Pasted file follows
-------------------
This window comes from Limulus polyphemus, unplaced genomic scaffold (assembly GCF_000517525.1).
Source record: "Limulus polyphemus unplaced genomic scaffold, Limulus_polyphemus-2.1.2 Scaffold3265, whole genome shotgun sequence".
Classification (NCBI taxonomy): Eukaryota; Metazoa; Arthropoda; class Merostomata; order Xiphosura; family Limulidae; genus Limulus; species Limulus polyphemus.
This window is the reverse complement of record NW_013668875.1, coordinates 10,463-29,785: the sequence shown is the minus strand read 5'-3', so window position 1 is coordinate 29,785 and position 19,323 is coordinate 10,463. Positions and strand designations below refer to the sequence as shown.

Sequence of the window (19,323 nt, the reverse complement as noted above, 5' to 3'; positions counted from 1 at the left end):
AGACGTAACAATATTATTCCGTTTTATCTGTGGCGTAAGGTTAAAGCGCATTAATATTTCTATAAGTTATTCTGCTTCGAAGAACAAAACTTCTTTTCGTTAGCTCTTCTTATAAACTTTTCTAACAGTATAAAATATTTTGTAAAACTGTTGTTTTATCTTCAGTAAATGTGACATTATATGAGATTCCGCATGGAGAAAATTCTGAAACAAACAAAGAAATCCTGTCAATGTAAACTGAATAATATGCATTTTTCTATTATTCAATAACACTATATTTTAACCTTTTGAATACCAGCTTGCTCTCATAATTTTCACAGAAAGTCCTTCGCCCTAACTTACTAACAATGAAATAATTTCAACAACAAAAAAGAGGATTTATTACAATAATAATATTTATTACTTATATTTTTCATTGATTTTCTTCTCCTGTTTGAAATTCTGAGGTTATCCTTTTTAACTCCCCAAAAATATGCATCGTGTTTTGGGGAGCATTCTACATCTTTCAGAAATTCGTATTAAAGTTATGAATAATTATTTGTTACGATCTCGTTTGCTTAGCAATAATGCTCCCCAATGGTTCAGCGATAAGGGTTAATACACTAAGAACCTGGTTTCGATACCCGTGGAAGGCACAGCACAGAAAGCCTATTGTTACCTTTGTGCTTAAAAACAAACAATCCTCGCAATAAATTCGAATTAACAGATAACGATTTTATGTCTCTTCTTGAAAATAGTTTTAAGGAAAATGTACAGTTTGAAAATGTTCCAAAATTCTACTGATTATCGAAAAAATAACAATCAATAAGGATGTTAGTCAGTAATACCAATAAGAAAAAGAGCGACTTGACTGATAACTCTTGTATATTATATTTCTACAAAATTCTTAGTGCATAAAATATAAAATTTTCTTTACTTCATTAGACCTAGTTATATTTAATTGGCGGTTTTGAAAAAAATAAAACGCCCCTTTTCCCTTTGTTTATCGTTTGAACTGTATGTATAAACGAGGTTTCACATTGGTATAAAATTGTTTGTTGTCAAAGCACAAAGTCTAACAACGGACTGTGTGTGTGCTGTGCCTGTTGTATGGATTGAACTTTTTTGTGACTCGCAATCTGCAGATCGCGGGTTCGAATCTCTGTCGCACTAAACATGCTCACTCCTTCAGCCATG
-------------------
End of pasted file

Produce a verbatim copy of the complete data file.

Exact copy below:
This window comes from Limulus polyphemus, unplaced genomic scaffold (assembly GCF_000517525.1).
Source record: "Limulus polyphemus unplaced genomic scaffold, Limulus_polyphemus-2.1.2 Scaffold3265, whole genome shotgun sequence".
Classification (NCBI taxonomy): Eukaryota; Metazoa; Arthropoda; class Merostomata; order Xiphosura; family Limulidae; genus Limulus; species Limulus polyphemus.
This window is the reverse complement of record NW_013668875.1, coordinates 10,463-29,785: the sequence shown is the minus strand read 5'-3', so window position 1 is coordinate 29,785 and position 19,323 is coordinate 10,463. Positions and strand designations below refer to the sequence as shown.

Sequence of the window (19,323 nt, the reverse complement as noted above, 5' to 3'; positions counted from 1 at the left end):
AGACGTAACAATATTATTCCGTTTTATCTGTGGCGTAAGGTTAAAGCGCATTAATATTTCTATAAGTTATTCTGCTTCGAAGAACAAAACTTCTTTTCGTTAGCTCTTCTTATAAACTTTTCTAACAGTATAAAATATTTTGTAAAACTGTTGTTTTATCTTCAGTAAATGTGACATTATATGAGATTCCGCATGGAGAAAATTCTGAAACAAACAAAGAAATCCTGTCAATGTAAACTGAATAATATGCATTTTTCTATTATTCAATAACACTATATTTTAACCTTTTGAATACCAGCTTGCTCTCATAATTTTCACAGAAAGTCCTTCGCCCTAACTTACTAACAATGAAATAATTTCAACAACAAAAAAGAGGATTTATTACAATAATAATATTTATTACTTATATTTTTCATTGATTTTCTTCTCCTGTTTGAAATTCTGAGGTTATCCTTTTTAACTCCCCAAAAATATGCATCGTGTTTTGGGGAGCATTCTACATCTTTCAGAAATTCGTATTAAAGTTATGAATAATTATTTGTTACGATCTCGTTTGCTTAGCAATAATGCTCCCCAATGGTTCAGCGATAAGGGTTAATACACTAAGAACCTGGTTTCGATACCCGTGGAAGGCACAGCACAGAAAGCCTATTGTTACCTTTGTGCTTAAAAACAAACAATCCTCGCAATAAATTCGAATTAACAGATAACGATTTTATGTCTCTTCTTGAAAATAGTTTTAAGGAAAATGTACAGTTTGAAAATGTTCCAAAATTCTACTGATTATCGAAAAAATAACAATCAATAAGGATGTTAGTCAGTAATACCAATAAGAAAAAGAGCGACTTGACTGATAACTCTTGTATATTATATTTCTACAAAATTCTTAGTGCATAAAATATAAAATTTTCTTTACTTCATTAGACCTAGTTATATTTAATTGGCGGTTTTGAAAAAAATAAAACGCCCCTTTTCCCTTTGTTTATCGTTTGAACTGTATGTATAAACGAGGTTTCACATTGGTATAAAATTGTTTGTTGTCAAAGCACAAAGTCTAACAACGGACTGTGTGTGTGCTGTGCCTGTTGTATGGATTGAACTTTTTTGTGACTCGCAATCTGCAGATCGCGGGTTCGAATCTCTGTCGCACTAAACATGCTCACTCCTTCAGCCATG